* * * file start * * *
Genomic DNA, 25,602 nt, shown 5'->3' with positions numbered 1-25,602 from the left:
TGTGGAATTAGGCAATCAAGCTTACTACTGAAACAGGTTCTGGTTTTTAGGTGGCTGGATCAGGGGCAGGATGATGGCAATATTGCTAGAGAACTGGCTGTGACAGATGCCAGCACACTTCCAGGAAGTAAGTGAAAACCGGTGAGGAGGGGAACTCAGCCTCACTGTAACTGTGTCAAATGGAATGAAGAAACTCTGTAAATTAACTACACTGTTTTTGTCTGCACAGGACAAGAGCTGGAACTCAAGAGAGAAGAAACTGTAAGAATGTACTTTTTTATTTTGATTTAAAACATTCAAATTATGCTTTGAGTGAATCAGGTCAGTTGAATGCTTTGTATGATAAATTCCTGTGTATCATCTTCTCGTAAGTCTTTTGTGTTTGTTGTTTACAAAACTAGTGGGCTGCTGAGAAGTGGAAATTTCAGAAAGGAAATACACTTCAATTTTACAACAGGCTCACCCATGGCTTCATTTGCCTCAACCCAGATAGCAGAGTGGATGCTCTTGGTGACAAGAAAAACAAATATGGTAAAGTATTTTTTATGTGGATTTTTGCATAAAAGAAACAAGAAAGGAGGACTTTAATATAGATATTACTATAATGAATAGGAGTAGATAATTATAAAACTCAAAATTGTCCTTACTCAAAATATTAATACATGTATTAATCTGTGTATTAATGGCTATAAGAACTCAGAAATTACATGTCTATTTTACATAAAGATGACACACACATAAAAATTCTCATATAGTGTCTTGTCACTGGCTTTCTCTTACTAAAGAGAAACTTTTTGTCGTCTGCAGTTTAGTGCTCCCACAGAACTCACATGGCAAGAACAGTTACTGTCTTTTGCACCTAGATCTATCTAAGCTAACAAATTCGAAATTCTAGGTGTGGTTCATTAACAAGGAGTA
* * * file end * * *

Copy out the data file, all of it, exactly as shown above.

Genomic DNA, 25,602 nt, shown 5'->3' with positions numbered 1-25,602 from the left:
TGTGGAATTAGGCAATCAAGCTTACTACTGAAACAGGTTCTGGTTTTTAGGTGGCTGGATCAGGGGCAGGATGATGGCAATATTGCTAGAGAACTGGCTGTGACAGATGCCAGCACACTTCCAGGAAGTAAGTGAAAACCGGTGAGGAGGGGAACTCAGCCTCACTGTAACTGTGTCAAATGGAATGAAGAAACTCTGTAAATTAACTACACTGTTTTTGTCTGCACAGGACAAGAGCTGGAACTCAAGAGAGAAGAAACTGTAAGAATGTACTTTTTTATTTTGATTTAAAACATTCAAATTATGCTTTGAGTGAATCAGGTCAGTTGAATGCTTTGTATGATAAATTCCTGTGTATCATCTTCTCGTAAGTCTTTTGTGTTTGTTGTTTACAAAACTAGTGGGCTGCTGAGAAGTGGAAATTTCAGAAAGGAAATACACTTCAATTTTACAACAGGCTCACCCATGGCTTCATTTGCCTCAACCCAGATAGCAGAGTGGATGCTCTTGGTGACAAGAAAAACAAATATGGTAAAGTATTTTTTATGTGGATTTTTGCATAAAAGAAACAAGAAAGGAGGACTTTAATATAGATATTACTATAATGAATAGGAGTAGATAATTATAAAACTCAAAATTGTCCTTACTCAAAATATTAATACATGTATTAATCTGTGTATTAATGGCTATAAGAACTCAGAAATTACATGTCTATTTTACATAAAGATGACACACACATAAAAATTCTCATATAGTGTCTTGTCACTGGCTTTCTCTTACTAAAGAGAAACTTTTTGTCGTCTGCAGTTTAGTGCTCCCACAGAACTCACATGGCAAGAACAGTTACTGTCTTTTGCACCTAGATCTATCTAAGCTAACAAATTCGAAATTCTAGGTGTGGTTCATTAACAAGGAGTA